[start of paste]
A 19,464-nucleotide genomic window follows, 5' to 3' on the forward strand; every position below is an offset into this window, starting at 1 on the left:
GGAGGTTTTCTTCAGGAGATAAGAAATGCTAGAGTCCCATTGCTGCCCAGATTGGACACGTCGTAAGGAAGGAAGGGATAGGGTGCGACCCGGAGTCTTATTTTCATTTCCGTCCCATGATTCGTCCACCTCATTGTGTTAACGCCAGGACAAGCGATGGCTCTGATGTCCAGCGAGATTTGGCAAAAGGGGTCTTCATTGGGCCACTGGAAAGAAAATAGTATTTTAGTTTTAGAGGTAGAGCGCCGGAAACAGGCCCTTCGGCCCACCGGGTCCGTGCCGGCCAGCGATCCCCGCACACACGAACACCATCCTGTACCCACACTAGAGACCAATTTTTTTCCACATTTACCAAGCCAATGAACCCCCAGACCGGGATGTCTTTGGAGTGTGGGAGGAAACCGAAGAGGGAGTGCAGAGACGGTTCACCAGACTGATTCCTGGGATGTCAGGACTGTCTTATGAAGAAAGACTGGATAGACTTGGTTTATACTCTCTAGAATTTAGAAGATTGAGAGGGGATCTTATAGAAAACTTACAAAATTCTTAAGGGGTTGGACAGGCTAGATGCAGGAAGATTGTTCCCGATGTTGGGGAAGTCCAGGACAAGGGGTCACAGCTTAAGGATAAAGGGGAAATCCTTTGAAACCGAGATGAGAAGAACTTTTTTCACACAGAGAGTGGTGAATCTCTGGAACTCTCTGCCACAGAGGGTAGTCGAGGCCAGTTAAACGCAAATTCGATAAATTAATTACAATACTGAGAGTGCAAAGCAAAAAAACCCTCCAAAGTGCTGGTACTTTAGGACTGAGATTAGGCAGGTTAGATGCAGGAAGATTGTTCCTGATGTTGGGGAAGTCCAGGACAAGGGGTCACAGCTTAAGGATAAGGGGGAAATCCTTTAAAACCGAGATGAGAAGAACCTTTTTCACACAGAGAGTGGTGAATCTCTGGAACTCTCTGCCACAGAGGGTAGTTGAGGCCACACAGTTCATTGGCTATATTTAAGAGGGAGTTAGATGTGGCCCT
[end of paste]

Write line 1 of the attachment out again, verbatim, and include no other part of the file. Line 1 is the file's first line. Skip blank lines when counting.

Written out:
A 19,464-nucleotide genomic window follows, 5' to 3' on the forward strand; every position below is an offset into this window, starting at 1 on the left: